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Coffee pot

Coffee pot

  • Place of origin:

    London (made)

  • Date:

    1799-1800 (made)

  • Artist/Maker:

    Peter and Ann Bateman (maker)

  • Materials and Techniques:

    Engraved silver, wood and stained ivory

  • Credit Line:

    Bequeathed by Miss M. B. Hudson

  • Museum number:

    M.396-1922

  • Gallery location:

    Silver, Room 65, The Whiteley Galleries, case 14, shelf 6

This silver coffee pot in the neo-classical style bears the mark of one of the Bateman partnerships. The family run firm were a large London based silversmith's which made good quality standardised tableware for middleclass consumers. The lid is adorned by a pineapple carved from stained ivory. The pineapple, which originated in the Americas and the West Indies, was a common symbol of hospitality. The use of the pineapple as a decorative feature shows how fashionable the exotic New World was and hints at how close Britain's ties to this region were.

Widely drunk throughout the Middle East, coffee was introduced to Europe by Turkish traders in the early 17th century. Britain was at first dependant upon imports from the Middle East but slowly began to develop its own coffee industry through introducing the crop to plantations in Jamaica and other West Indian colonies. These plantations relied on the labour of Africans who were sold to British traders on the west coast of Africa as slaves and transported across the Atlantic.

Physical description

Coffee pot, silver with engraved borders, wooden handle (a replacement). Vase shaped body with engraved floral border around the top; oval foot, curved spout, hinged lid with pineapple knop of green stained ivory. Reeded edges; ebonised handle and a frame for a strainer inside.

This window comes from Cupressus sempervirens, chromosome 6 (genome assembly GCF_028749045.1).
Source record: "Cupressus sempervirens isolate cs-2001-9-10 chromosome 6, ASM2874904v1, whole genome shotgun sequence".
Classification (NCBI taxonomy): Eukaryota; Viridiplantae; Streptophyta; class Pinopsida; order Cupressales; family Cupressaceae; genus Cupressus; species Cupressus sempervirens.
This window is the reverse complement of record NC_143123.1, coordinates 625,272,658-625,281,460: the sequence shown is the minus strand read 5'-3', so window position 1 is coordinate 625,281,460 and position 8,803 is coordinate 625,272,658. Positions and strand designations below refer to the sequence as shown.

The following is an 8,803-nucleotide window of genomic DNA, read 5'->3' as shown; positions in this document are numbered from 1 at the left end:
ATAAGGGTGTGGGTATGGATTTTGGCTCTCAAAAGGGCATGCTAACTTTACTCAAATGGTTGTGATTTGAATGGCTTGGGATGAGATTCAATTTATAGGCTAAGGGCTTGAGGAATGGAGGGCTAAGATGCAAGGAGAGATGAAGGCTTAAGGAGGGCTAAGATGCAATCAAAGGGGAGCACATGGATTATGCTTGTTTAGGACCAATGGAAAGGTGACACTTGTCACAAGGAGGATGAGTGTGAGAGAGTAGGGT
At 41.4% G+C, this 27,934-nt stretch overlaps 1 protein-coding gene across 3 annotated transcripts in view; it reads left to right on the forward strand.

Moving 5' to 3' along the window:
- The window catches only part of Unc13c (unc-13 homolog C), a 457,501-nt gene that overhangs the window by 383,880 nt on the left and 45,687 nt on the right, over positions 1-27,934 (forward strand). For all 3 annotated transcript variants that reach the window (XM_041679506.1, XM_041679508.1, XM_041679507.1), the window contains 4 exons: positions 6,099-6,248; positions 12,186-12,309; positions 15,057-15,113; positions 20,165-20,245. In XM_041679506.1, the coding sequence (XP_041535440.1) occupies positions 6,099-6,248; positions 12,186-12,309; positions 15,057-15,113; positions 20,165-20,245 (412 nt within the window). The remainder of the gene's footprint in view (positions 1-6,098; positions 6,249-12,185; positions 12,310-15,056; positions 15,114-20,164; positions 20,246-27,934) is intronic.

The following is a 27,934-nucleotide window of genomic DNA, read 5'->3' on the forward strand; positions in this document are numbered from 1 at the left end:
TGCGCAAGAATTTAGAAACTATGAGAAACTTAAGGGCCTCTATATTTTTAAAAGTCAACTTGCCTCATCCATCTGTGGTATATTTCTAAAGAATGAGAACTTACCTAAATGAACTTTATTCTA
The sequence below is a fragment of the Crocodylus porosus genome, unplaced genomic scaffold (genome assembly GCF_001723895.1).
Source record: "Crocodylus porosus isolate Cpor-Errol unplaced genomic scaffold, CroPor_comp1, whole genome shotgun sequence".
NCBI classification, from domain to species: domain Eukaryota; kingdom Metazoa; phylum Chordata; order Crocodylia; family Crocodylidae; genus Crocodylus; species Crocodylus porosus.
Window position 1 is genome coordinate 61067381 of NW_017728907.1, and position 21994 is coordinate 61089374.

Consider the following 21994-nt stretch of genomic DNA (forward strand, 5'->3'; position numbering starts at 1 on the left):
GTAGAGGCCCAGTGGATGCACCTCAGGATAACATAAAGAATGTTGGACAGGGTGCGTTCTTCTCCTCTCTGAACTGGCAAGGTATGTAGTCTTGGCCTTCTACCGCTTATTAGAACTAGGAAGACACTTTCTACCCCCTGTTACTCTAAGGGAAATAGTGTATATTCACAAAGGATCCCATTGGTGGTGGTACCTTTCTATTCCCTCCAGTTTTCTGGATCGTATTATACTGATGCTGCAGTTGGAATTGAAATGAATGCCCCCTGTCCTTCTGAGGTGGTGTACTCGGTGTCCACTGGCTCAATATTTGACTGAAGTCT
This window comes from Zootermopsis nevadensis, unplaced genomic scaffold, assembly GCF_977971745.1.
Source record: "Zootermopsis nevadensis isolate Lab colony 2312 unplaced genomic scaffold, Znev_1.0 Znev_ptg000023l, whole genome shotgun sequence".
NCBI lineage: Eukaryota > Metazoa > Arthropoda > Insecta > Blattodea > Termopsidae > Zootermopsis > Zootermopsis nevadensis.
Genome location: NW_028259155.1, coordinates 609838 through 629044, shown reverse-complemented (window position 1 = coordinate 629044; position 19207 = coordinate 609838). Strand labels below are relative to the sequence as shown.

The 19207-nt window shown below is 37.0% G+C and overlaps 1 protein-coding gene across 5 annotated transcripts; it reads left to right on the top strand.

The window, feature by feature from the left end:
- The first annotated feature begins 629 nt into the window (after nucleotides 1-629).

Place of Origin

London (made)

Date

1799-1800 (made)

Artist/maker

Peter and Ann Bateman (maker)

Materials and Techniques

Engraved silver, wood and stained ivory

Marks and inscriptions

Mark of Peter and Ann Bateman

London hallmarks for 1799-1800.

Dimensions

Height: 30 cm, Width: 30.5 cm, Depth: 12.5 cm, Weight: 948.3 g, Weight: 30.49 troy

Object history note

An internal, subsequent alteration bears the mark of Rebecca Emes and Edward Barnard.

Descriptive line

Silver, London hallmarks for 1799-1800, mark of Peter and Ann Batemen.

Labels and date

Text written about this object for 'Uncomfortable Truths / Traces of the Trade' gallery trails (Trail 1: 'Consuming the Black Atlantic'), 20 February - 31 December 2007. Helen Mears & Janet Browne.

'COFFEE POT / Until overtaken by tea in 1720, coffee was Britain's most popular 'tropical' drink. Initially imported from the Middle East in the early 1720s, it later became a staple crop of the plantations in Jamaica and other West Indian colonies.

In the latter half of the 17th century 'coffee houses' sprang up all over London and other large towns and cities. They soon assumed a central position in the social, political and economic life of Britain. Apart from being places to meet friends, exchange news and read newspapers, they were important in the transatlantic trade. Merchants, bankers, insurers and ship owners would gather in the coffee houses and sometimes use them as a venue for slave auctions. The 'hue-and-cry' advertisements that publicised runaway slaves circulated in the coffee houses.' [20/02/2007]

Materials

Silver; Ivory; Wood

Techniques

Raising; Engraving

Subjects depicted

Pineapple

Categories

Drinking; Metalwork; Tea, Coffee & Chocolate wares

Collection

Metalwork Collection

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